When we consider buying a very expensive item like a home or car, we typically do some form of due diligence. Most people are going to check the reliability of the vehicle, the safety rating, mileage, size, etc. Once that basic diligence is done, you can make a somewhat informed decision based on your criteria. Well, the same things apply when deciding to invest in a mortgage note. Here are a few items to include in your basic due diligence. It’s not an all-encompassing list, but it should at least be a good starting point.
One thing you should consider is the economic make up of the neighborhood. Are the people that live in the neighborhood employed? If so, what is the dominant industry? A lot of nurses, teachers, and the military? These are just a few industries that would have steady employment; even if they are not buying a home, they are likely to be renting. This is good if you end up with the asset via foreclosure, you will have a good pool of potential tenants.
What are the demographics of the neighborhood? Is there a high concentration of students, universities nearby, elder people, mostly retired, working class or hospitals around means there may be a high percentage of medical professionals, great schools mean families with children. These are people likely to own their homes and have mortgages.
Let’s look at what the crime statistics are in the neighborhood. Are they high in comparison to surrounding areas? If so, this may be an indication that the schools are likely not great, and the homes may be in disrepair. High-crime areas typically have lower-valued homes.
Look at the transportation situation. Is there public transportation nearby, or is the area car-dependent. This may depend on the area of the country you’re looking at. Larger cities like NYC, Chicago, LA, etc. are going to have premium properties that are close to public transportation. More cities across the country are starting to expand and build more public transportation, so that is an excellent indicator of growth.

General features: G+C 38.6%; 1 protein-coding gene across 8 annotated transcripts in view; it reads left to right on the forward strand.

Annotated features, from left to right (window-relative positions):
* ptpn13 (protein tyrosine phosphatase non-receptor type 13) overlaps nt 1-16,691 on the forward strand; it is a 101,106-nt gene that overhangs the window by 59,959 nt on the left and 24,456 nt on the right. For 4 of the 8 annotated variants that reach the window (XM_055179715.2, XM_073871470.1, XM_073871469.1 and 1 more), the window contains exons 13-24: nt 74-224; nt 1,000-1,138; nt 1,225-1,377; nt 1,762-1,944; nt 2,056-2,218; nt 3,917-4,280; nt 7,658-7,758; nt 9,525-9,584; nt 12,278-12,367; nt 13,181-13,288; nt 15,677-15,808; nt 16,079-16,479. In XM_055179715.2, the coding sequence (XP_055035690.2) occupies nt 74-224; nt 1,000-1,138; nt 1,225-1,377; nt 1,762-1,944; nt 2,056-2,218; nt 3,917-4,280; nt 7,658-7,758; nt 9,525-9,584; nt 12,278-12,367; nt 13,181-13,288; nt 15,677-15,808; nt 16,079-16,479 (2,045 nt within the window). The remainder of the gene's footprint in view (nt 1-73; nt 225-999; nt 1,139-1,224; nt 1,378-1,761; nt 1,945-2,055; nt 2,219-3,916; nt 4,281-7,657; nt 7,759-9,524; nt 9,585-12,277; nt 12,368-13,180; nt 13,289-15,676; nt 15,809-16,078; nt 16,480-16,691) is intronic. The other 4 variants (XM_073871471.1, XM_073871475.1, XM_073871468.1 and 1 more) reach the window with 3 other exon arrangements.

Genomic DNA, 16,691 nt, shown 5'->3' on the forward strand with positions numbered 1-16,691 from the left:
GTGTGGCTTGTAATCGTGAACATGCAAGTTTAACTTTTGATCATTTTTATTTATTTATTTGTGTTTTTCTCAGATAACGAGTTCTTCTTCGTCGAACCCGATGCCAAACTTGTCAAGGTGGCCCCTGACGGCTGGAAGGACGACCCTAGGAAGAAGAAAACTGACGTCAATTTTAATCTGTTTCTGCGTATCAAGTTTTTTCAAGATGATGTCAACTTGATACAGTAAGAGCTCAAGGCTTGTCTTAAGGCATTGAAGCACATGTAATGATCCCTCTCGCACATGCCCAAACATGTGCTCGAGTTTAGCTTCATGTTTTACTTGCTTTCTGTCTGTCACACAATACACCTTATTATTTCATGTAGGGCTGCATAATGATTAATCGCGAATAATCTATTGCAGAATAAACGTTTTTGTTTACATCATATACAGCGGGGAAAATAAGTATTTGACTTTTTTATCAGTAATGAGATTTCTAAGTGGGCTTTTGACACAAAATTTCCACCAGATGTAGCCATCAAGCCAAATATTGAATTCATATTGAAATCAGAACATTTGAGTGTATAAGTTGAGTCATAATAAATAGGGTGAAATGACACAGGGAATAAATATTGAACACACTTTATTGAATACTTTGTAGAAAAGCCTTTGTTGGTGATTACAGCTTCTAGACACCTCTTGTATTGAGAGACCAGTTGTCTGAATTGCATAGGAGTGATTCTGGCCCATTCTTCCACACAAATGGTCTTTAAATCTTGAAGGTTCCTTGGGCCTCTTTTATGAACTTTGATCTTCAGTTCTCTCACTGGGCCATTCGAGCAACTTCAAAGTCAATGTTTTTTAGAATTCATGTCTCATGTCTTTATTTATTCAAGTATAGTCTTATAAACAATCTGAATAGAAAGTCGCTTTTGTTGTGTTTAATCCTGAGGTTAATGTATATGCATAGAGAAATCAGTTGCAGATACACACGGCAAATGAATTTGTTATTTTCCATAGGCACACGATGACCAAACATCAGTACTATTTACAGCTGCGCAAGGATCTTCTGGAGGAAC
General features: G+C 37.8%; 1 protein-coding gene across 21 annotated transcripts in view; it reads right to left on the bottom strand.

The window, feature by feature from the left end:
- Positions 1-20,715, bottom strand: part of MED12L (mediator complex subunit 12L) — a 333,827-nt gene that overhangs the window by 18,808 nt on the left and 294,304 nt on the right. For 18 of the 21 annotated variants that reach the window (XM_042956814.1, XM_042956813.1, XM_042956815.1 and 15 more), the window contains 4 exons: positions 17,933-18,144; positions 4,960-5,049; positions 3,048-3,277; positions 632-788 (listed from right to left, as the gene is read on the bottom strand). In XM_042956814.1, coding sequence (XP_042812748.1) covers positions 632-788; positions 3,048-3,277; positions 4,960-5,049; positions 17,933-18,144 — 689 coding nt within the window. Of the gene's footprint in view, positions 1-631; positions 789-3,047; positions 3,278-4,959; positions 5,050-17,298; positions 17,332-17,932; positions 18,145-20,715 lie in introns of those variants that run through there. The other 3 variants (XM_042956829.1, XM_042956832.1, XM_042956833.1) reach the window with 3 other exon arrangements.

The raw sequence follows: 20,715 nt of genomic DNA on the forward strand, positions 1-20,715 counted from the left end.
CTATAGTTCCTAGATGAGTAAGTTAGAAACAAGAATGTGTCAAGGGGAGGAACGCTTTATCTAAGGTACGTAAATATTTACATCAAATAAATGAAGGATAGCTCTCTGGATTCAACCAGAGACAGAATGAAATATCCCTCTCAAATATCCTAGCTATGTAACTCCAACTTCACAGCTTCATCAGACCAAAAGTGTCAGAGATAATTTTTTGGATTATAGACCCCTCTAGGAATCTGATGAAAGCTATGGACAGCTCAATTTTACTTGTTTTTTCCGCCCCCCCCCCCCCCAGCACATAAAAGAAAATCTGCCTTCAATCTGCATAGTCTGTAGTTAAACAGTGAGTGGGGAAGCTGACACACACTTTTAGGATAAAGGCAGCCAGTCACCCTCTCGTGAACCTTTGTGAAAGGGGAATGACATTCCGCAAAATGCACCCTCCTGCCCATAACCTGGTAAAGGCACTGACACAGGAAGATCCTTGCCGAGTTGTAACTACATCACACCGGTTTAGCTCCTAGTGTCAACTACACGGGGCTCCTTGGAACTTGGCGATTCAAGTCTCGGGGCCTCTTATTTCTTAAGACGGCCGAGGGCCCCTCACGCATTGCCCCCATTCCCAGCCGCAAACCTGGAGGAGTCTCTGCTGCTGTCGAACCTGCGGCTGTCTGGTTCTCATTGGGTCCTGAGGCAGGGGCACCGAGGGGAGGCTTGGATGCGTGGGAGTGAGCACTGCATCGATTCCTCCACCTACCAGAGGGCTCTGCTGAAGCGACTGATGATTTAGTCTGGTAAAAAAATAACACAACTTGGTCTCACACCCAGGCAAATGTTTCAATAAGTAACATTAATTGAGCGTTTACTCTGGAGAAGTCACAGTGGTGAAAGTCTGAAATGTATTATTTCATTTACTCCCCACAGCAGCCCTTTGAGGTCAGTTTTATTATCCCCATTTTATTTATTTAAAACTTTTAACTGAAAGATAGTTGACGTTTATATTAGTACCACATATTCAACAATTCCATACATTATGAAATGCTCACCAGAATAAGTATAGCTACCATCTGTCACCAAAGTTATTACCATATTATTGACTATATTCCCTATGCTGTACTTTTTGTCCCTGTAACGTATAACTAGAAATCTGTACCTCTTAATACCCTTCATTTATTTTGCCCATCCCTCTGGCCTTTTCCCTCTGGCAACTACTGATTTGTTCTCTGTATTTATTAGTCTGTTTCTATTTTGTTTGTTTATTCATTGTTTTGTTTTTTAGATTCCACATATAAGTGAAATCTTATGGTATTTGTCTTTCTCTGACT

Aside from the above items, it’s most important to look into any delinquent taxes and liens on the asset (such as contractor liens, 2nd liens, and nuisance liens from the city or county). This is important because it can further reduce the amount you pay for the note once you factor those expenses into your bid.
You’ll need to get real-time pictures of the condition of the asset. Is it occupied; has it been sitting vacant for years? Nothing worse than bidding on an asset that is not there. Don’t only rely on Zillow pics that are outdated. I have heard countless stories from investors who bid on an asset that was leveled or non-existent. They did not do their due diligence. Don’t be that person.
Lastly, you’ll need realtors, attorneys, and servicers in the state where the asset is located. Not just any realtor or attorney either. See my blogs on why you need an investor realtor and an attorney versed in note investing, foreclosure, etc.
Hopefully, this will give you a little foundation of some basic things to include in your due diligence!